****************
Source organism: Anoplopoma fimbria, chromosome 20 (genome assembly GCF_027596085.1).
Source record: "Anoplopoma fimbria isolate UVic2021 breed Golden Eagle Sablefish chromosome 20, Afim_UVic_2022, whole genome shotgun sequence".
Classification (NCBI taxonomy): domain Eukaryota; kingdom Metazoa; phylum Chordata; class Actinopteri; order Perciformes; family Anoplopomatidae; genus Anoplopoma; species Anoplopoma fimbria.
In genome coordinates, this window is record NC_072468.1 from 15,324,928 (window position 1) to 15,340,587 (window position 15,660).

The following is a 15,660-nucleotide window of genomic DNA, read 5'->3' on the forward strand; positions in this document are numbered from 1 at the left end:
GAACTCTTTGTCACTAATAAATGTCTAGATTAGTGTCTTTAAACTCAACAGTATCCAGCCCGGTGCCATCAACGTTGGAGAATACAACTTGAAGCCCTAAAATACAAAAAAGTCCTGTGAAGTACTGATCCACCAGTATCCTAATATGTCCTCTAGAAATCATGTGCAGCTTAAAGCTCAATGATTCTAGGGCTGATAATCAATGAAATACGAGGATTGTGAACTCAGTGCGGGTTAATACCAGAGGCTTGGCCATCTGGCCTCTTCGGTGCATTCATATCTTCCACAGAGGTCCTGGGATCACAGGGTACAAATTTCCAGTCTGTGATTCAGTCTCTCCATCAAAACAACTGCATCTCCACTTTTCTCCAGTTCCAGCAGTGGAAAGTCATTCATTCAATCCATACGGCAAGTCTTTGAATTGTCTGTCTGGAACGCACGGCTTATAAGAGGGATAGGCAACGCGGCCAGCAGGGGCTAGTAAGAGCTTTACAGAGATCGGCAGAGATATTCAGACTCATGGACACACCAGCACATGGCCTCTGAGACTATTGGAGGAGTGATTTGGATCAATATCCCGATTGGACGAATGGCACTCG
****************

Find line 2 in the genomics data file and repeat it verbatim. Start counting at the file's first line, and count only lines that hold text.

Source record: "Anoplopoma fimbria isolate UVic2021 breed Golden Eagle Sablefish chromosome 20, Afim_UVic_2022, whole genome shotgun sequence".